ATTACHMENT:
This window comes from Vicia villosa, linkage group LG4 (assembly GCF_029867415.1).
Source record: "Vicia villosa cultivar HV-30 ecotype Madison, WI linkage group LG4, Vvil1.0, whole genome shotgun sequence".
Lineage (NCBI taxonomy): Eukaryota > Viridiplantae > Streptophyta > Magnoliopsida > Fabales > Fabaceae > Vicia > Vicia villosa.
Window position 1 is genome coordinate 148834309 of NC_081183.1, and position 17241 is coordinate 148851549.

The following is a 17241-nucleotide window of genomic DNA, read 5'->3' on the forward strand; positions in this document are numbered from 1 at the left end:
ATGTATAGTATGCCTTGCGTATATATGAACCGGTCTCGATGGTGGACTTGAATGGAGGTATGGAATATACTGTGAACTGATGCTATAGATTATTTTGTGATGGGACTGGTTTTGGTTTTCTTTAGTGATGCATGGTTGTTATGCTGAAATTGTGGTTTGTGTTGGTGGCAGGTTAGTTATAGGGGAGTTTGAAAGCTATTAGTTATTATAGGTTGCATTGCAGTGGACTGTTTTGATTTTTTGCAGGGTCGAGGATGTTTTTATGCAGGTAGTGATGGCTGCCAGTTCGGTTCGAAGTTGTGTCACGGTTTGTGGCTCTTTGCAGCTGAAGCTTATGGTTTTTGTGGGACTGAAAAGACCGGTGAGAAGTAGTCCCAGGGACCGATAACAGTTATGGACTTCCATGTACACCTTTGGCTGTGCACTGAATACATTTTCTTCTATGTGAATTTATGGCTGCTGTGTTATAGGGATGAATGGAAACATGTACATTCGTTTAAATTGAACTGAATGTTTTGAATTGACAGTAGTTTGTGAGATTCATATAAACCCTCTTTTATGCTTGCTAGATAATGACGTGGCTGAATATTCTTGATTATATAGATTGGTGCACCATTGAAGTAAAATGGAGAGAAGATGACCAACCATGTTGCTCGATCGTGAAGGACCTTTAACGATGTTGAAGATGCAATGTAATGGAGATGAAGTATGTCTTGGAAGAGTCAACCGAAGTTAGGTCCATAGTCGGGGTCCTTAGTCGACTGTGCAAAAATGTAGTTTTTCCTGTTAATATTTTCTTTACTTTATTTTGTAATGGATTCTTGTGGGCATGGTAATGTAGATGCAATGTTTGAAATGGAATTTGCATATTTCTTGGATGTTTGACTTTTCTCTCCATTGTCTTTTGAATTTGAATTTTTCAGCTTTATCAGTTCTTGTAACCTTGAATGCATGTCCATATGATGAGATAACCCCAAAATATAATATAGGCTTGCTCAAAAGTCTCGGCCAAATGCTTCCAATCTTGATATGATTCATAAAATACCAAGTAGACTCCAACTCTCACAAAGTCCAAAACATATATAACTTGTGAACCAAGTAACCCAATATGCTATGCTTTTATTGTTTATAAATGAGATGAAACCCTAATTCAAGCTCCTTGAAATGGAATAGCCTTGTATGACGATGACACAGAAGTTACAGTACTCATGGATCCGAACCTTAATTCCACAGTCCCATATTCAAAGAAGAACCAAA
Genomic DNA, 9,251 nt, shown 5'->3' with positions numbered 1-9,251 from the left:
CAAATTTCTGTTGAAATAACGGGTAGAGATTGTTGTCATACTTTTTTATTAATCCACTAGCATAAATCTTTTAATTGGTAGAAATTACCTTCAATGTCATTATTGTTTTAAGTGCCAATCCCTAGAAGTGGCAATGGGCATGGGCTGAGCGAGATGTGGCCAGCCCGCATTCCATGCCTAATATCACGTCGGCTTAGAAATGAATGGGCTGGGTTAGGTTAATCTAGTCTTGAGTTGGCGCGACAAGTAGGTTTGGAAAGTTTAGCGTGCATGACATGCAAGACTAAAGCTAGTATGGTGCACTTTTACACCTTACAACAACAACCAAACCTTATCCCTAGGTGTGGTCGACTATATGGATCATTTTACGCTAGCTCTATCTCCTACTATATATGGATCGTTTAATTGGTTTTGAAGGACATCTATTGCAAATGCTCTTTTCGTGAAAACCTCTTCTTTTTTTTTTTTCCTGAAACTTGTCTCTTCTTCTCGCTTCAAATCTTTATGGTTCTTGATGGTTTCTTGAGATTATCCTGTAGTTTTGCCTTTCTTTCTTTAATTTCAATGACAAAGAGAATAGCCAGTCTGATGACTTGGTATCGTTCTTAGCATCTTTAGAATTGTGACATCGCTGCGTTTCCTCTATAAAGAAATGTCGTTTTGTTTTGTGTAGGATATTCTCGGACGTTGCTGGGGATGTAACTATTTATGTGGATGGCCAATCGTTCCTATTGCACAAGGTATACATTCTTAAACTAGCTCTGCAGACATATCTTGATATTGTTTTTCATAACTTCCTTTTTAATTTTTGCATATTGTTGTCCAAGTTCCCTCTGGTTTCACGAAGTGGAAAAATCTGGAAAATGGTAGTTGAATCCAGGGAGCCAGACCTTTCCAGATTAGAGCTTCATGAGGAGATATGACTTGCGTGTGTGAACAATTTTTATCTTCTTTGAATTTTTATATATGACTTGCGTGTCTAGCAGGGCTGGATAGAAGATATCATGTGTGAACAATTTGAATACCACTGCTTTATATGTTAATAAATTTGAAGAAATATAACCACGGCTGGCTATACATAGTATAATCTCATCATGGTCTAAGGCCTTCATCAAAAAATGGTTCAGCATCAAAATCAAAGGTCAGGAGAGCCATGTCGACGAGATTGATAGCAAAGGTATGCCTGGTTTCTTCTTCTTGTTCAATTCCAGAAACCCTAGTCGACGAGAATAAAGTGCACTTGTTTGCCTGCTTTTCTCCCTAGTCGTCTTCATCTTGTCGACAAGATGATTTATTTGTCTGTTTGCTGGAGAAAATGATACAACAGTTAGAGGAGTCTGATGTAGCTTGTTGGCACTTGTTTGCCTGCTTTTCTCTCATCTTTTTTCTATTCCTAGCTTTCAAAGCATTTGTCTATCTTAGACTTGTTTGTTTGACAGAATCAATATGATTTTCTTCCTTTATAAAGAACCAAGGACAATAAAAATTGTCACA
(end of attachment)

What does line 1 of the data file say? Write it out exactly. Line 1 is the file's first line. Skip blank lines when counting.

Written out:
This window comes from Vicia villosa, linkage group LG4 (assembly GCF_029867415.1).